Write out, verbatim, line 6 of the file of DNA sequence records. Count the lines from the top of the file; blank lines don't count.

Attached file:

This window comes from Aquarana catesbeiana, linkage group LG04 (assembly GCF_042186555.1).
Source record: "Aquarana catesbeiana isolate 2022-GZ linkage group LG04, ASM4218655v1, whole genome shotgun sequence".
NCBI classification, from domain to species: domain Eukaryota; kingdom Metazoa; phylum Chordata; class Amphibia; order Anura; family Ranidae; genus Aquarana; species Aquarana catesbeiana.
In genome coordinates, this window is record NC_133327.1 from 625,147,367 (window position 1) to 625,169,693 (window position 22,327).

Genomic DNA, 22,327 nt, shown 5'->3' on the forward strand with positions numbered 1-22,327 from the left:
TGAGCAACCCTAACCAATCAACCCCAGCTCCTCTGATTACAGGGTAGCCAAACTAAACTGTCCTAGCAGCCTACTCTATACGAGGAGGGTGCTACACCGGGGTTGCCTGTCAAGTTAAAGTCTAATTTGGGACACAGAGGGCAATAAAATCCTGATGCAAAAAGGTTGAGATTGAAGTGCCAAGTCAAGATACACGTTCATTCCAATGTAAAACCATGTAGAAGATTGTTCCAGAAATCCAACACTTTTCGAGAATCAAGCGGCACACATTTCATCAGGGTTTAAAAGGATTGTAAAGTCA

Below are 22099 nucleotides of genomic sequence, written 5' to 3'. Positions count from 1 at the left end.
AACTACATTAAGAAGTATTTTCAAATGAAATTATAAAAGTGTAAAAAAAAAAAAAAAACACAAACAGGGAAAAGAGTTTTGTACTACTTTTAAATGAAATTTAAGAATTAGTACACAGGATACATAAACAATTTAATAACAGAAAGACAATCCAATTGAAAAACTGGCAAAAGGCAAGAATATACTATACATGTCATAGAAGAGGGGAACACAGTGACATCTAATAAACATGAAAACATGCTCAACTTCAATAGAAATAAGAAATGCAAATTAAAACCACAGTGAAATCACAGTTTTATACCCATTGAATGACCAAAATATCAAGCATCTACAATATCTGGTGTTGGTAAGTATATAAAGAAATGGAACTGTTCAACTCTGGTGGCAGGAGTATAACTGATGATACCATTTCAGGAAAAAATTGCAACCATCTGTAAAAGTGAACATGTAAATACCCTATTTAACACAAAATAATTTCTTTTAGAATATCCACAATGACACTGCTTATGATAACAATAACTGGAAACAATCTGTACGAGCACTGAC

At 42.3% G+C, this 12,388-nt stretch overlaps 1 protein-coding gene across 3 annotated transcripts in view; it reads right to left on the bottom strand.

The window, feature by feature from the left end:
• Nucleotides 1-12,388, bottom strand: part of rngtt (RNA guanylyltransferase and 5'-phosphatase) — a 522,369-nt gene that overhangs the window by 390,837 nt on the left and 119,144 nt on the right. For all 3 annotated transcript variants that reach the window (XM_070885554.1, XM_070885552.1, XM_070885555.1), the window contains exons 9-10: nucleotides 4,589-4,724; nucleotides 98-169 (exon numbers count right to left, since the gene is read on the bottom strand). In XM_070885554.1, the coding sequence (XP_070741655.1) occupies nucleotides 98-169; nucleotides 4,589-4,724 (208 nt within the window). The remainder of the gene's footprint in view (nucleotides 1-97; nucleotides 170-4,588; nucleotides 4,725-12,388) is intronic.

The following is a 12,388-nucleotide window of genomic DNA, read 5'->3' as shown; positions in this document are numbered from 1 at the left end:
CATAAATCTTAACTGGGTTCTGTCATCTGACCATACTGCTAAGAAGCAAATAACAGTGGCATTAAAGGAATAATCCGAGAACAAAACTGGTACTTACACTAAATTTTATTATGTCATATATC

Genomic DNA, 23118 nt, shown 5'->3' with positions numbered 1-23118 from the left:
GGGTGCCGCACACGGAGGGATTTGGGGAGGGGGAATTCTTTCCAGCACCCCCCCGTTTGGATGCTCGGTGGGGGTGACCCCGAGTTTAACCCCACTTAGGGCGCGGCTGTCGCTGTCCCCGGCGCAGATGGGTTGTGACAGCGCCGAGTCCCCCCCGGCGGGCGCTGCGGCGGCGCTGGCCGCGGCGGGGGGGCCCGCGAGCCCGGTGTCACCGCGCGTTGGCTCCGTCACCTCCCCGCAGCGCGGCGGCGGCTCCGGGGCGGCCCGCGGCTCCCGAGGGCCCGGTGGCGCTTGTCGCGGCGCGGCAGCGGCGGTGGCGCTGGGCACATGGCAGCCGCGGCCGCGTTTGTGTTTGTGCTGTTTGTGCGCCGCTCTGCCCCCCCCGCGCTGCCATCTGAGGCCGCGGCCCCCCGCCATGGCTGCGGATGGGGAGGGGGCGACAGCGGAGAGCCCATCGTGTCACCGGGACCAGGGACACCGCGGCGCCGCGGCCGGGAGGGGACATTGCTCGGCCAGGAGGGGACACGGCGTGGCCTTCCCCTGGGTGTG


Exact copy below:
TGAGCAACCCTAACCAATCAACCCCAGCTCCTCTGATTACAGGGTAGCCAAACTAAACTGTCCTAGCAGCCTACTCTATACGAGGAGGGTGCTACACCGGGGTTGCCTGTCAAGTTAAAGTCTAATTTGGGACACAGAGGGCAATAAAATCCTGATGCAAAAAGGTTGAGATTGAAGTGCCAAGTCAAGATACACGTTCATTCCAATGTAAAACCATGTAGAAGATTGTTCCAGAAATCCAACACTTTTCGAGAATCAAGCGGCACACATTTCATCAGGGTTTAAAAGGATTGTAAAGTCA